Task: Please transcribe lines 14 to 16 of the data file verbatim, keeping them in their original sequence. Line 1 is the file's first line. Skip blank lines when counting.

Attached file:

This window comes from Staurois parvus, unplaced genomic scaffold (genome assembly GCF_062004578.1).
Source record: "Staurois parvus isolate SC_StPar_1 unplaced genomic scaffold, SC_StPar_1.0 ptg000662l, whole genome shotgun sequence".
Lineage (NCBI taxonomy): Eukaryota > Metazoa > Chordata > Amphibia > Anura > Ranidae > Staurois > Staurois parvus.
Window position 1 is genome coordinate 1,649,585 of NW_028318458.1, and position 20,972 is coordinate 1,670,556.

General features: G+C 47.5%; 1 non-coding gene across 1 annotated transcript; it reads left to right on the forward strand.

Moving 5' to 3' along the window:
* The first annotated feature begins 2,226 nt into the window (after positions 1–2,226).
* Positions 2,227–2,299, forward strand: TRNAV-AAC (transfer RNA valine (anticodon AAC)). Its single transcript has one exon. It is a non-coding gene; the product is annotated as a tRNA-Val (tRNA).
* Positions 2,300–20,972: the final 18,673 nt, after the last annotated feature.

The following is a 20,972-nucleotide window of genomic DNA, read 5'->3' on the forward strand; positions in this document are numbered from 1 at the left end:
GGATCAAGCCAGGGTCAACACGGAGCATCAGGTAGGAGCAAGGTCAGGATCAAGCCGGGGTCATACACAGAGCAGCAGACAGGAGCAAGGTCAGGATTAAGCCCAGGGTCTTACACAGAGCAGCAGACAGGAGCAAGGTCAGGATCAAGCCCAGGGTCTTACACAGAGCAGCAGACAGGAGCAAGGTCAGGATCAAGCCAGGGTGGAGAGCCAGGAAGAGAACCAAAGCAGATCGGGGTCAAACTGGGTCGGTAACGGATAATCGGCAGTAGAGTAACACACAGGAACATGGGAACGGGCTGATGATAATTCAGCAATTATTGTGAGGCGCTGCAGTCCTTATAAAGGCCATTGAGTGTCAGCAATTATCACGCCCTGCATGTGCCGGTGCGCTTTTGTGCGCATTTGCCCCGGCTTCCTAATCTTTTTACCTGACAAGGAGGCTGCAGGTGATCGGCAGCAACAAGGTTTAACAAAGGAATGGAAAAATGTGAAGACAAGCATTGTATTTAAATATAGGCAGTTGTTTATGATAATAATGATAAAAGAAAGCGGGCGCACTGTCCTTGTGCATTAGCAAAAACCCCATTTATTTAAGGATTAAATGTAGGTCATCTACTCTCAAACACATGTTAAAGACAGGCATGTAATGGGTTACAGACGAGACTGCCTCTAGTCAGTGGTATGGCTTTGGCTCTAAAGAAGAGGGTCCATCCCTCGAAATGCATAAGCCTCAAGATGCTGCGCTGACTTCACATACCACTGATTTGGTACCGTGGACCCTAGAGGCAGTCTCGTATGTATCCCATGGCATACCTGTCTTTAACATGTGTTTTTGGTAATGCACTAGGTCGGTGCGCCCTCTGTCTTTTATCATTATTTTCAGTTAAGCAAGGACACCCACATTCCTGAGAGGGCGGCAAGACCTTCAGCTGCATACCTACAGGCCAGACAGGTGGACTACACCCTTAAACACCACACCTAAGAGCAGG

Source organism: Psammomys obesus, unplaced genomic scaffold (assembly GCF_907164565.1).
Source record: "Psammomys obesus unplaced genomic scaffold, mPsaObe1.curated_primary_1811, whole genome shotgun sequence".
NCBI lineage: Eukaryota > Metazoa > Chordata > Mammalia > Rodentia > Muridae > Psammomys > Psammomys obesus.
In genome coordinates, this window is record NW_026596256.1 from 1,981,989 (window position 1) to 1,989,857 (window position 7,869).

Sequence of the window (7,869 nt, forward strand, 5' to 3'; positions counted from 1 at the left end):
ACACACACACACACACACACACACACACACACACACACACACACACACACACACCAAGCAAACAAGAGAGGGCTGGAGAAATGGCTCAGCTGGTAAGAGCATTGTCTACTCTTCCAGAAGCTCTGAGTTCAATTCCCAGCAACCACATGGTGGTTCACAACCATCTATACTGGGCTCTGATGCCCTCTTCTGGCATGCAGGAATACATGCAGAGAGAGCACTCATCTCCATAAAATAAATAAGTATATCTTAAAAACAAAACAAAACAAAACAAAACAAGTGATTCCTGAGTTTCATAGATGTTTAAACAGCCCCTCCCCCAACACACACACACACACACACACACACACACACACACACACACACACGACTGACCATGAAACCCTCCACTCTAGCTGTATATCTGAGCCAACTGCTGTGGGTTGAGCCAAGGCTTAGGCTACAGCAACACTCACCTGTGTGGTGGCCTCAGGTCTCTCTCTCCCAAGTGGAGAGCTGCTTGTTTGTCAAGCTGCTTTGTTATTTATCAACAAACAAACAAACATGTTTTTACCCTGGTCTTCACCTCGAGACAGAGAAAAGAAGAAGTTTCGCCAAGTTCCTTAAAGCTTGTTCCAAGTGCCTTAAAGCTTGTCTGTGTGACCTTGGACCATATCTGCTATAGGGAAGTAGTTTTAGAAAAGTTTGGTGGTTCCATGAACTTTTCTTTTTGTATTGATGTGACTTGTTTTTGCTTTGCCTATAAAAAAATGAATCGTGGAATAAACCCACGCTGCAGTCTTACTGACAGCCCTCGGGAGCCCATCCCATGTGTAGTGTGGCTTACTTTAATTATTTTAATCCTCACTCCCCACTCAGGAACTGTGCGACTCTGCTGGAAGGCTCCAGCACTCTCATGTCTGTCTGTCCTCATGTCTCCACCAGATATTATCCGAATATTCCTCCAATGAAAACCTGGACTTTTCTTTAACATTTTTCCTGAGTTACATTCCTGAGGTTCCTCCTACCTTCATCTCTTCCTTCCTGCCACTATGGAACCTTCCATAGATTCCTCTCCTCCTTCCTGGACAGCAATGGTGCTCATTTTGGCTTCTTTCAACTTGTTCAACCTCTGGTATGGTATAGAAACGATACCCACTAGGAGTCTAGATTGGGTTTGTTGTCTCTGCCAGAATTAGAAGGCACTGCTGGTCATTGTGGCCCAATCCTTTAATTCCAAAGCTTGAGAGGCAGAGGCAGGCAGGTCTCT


NCBI lineage: Eukaryota > Metazoa > Chordata > Mammalia > Rodentia > Muridae > Psammomys > Psammomys obesus.
In genome coordinates, this window is record NW_026596256.1 from 1,981,989 (window position 1) to 1,989,857 (window position 7,869).

Sequence of the window (7,869 nt, forward strand, 5' to 3'; positions counted from 1 at the left end):